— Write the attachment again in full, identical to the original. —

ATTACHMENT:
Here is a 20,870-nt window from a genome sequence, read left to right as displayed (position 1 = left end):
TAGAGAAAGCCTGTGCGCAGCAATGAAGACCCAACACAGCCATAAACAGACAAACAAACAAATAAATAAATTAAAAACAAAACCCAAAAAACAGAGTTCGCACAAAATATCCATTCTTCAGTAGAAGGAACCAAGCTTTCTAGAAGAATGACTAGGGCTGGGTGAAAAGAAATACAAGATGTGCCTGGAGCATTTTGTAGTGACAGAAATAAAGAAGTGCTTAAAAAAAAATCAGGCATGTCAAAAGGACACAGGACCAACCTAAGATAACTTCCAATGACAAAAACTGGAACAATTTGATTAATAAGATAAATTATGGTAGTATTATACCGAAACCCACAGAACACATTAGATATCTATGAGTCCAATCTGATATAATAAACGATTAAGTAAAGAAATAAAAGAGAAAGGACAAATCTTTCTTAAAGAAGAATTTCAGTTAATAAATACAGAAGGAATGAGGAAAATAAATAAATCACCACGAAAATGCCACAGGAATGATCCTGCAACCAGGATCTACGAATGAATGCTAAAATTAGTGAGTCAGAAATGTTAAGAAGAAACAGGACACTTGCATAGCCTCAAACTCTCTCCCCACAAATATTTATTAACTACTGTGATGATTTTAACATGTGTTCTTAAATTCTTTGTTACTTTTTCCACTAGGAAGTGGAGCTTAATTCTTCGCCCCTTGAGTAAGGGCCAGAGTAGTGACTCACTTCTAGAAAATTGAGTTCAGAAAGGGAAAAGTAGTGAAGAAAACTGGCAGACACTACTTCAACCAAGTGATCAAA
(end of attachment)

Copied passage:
Here is a 20,870-nt window from a genome sequence, read left to right as displayed (position 1 = left end):
TAGAGAAAGCCTGTGCGCAGCAATGAAGACCCAACACAGCCATAAACAGACAAACAAACAAATAAATAAATTAAAAACAAAACCCAAAAAACAGAGTTCGCACAAAATATCCATTCTTCAGTAGAAGGAACCAAGCTTTCTAGAAGAATGACTAGGGCTGGGTGAAAAGAAATACAAGATGTGCCTGGAGCATTTTGTAGTGACAGAAATAAAGAAGTGCTTAAAAAAAAATCAGGCATGTCAAAAGGACACAGGACCAACCTAAGATAACTTCCAATGACAAAAACTGGAACAATTTGATTAATAAGATAAATTATGGTAGTATTATACCGAAACCCACAGAACACATTAGATATCTATGAGTCCAATCTGATATAATAAACGATTAAGTAAAGAAATAAAAGAGAAAGGACAAATCTTTCTTAAAGAAGAATTTCAGTTAATAAATACAGAAGGAATGAGGAAAATAAATAAATCACCACGAAAATGCCACAGGAATGATCCTGCAACCAGGATCTACGAATGAATGCTAAAATTAGTGAGTCAGAAATGTTAAGAAGAAACAGGACACTTGCATAGCCTCAAACTCTCTCCCCACAAATATTTATTAACTACTGTGATGATTTTAACATGTGTTCTTAAATTCTTTGTTACTTTTTCCACTAGGAAGTGGAGCTTAATTCTTCGCCCCTTGAGTAAGGGCCAGAGTAGTGACTCACTTCTAGAAAATTGAGTTCAGAAAGGGAAAAGTAGTGAAGAAAACTGGCAGACACTACTTCAACCAAGTGATCAAA